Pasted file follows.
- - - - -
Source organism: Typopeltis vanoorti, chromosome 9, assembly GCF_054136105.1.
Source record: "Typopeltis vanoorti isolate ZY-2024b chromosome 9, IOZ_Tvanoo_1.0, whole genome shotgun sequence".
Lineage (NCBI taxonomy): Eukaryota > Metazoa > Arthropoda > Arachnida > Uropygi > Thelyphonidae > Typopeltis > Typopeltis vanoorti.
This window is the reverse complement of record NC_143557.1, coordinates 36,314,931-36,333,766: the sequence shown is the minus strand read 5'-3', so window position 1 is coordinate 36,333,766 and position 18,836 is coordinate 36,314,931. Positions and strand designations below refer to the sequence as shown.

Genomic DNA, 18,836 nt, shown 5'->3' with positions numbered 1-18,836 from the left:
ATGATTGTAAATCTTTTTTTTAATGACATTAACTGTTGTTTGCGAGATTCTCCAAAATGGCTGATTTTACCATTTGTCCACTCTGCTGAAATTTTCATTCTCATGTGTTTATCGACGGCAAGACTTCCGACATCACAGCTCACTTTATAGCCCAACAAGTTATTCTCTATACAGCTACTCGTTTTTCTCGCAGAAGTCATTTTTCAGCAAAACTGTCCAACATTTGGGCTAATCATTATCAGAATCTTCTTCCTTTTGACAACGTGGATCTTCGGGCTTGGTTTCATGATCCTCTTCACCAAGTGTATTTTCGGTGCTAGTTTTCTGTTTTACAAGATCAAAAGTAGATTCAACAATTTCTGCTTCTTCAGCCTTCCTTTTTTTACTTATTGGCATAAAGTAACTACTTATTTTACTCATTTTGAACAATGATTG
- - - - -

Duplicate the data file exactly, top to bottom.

Source organism: Typopeltis vanoorti, chromosome 9, assembly GCF_054136105.1.
Source record: "Typopeltis vanoorti isolate ZY-2024b chromosome 9, IOZ_Tvanoo_1.0, whole genome shotgun sequence".
Lineage (NCBI taxonomy): Eukaryota > Metazoa > Arthropoda > Arachnida > Uropygi > Thelyphonidae > Typopeltis > Typopeltis vanoorti.
This window is the reverse complement of record NC_143557.1, coordinates 36,314,931-36,333,766: the sequence shown is the minus strand read 5'-3', so window position 1 is coordinate 36,333,766 and position 18,836 is coordinate 36,314,931. Positions and strand designations below refer to the sequence as shown.

Genomic DNA, 18,836 nt, shown 5'->3' with positions numbered 1-18,836 from the left:
ATGATTGTAAATCTTTTTTTTAATGACATTAACTGTTGTTTGCGAGATTCTCCAAAATGGCTGATTTTACCATTTGTCCACTCTGCTGAAATTTTCATTCTCATGTGTTTATCGACGGCAAGACTTCCGACATCACAGCTCACTTTATAGCCCAACAAGTTATTCTCTATACAGCTACTCGTTTTTCTCGCAGAAGTCATTTTTCAGCAAAACTGTCCAACATTTGGGCTAATCATTATCAGAATCTTCTTCCTTTTGACAACGTGGATCTTCGGGCTTGGTTTCATGATCCTCTTCACCAAGTGTATTTTCGGTGCTAGTTTTCTGTTTTACAAGATCAAAAGTAGATTCAACAATTTCTGCTTCTTCAGCCTTCCTTTTTTTACTTATTGGCATAAAGTAACTACTTATTTTACTCATTTTGAACAATGATTG